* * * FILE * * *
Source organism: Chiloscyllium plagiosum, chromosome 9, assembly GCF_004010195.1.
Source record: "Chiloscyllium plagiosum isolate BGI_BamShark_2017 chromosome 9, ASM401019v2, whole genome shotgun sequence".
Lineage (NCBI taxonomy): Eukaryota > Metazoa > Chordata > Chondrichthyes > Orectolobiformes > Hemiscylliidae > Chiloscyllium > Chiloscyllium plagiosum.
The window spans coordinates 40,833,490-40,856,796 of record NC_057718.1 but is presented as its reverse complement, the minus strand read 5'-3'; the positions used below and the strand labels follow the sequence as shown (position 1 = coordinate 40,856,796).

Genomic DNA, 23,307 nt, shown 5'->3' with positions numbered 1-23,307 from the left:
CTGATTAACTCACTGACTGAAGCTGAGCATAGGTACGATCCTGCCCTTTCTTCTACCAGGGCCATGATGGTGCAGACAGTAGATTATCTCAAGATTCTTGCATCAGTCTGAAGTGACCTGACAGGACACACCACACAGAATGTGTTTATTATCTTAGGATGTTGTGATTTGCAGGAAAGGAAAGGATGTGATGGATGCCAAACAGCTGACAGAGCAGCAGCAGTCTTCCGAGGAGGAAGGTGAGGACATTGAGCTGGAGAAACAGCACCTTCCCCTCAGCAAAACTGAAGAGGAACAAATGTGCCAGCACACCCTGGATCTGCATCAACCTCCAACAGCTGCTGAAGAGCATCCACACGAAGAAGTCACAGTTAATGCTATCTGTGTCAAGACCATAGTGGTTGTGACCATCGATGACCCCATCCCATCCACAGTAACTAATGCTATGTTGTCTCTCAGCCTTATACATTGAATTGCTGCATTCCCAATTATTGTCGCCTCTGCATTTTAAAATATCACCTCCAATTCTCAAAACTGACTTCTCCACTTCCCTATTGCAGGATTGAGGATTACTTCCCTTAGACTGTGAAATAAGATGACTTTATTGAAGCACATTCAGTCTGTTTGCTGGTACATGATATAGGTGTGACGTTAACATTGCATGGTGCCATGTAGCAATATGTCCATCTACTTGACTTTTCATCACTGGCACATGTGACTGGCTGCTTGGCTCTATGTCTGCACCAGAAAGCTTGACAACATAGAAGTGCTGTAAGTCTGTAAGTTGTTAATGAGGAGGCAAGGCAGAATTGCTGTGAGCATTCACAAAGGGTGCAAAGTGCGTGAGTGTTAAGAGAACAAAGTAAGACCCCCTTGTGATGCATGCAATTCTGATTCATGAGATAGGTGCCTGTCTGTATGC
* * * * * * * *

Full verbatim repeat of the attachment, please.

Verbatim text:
Source organism: Chiloscyllium plagiosum, chromosome 9, assembly GCF_004010195.1.
Source record: "Chiloscyllium plagiosum isolate BGI_BamShark_2017 chromosome 9, ASM401019v2, whole genome shotgun sequence".
Lineage (NCBI taxonomy): Eukaryota > Metazoa > Chordata > Chondrichthyes > Orectolobiformes > Hemiscylliidae > Chiloscyllium > Chiloscyllium plagiosum.
The window spans coordinates 40,833,490-40,856,796 of record NC_057718.1 but is presented as its reverse complement, the minus strand read 5'-3'; the positions used below and the strand labels follow the sequence as shown (position 1 = coordinate 40,856,796).

Genomic DNA, 23,307 nt, shown 5'->3' with positions numbered 1-23,307 from the left:
CTGATTAACTCACTGACTGAAGCTGAGCATAGGTACGATCCTGCCCTTTCTTCTACCAGGGCCATGATGGTGCAGACAGTAGATTATCTCAAGATTCTTGCATCAGTCTGAAGTGACCTGACAGGACACACCACACAGAATGTGTTTATTATCTTAGGATGTTGTGATTTGCAGGAAAGGAAAGGATGTGATGGATGCCAAACAGCTGACAGAGCAGCAGCAGTCTTCCGAGGAGGAAGGTGAGGACATTGAGCTGGAGAAACAGCACCTTCCCCTCAGCAAAACTGAAGAGGAACAAATGTGCCAGCACACCCTGGATCTGCATCAACCTCCAACAGCTGCTGAAGAGCATCCACACGAAGAAGTCACAGTTAATGCTATCTGTGTCAAGACCATAGTGGTTGTGACCATCGATGACCCCATCCCATCCACAGTAACTAATGCTATGTTGTCTCTCAGCCTTATACATTGAATTGCTGCATTCCCAATTATTGTCGCCTCTGCATTTTAAAATATCACCTCCAATTCTCAAAACTGACTTCTCCACTTCCCTATTGCAGGATTGAGGATTACTTCCCTTAGACTGTGAAATAAGATGACTTTATTGAAGCACATTCAGTCTGTTTGCTGGTACATGATATAGGTGTGACGTTAACATTGCATGGTGCCATGTAGCAATATGTCCATCTACTTGACTTTTCATCACTGGCACATGTGACTGGCTGCTTGGCTCTATGTCTGCACCAGAAAGCTTGACAACATAGAAGTGCTGTAAGTCTGTAAGTTGTTAATGAGGAGGCAAGGCAGAATTGCTGTGAGCATTCACAAAGGGTGCAAAGTGCGTGAGTGTTAAGAGAACAAAGTAAGACCCCCTTGTGATGCATGCAATTCTGATTCATGAGATAGGTGCCTGTCTGTATGC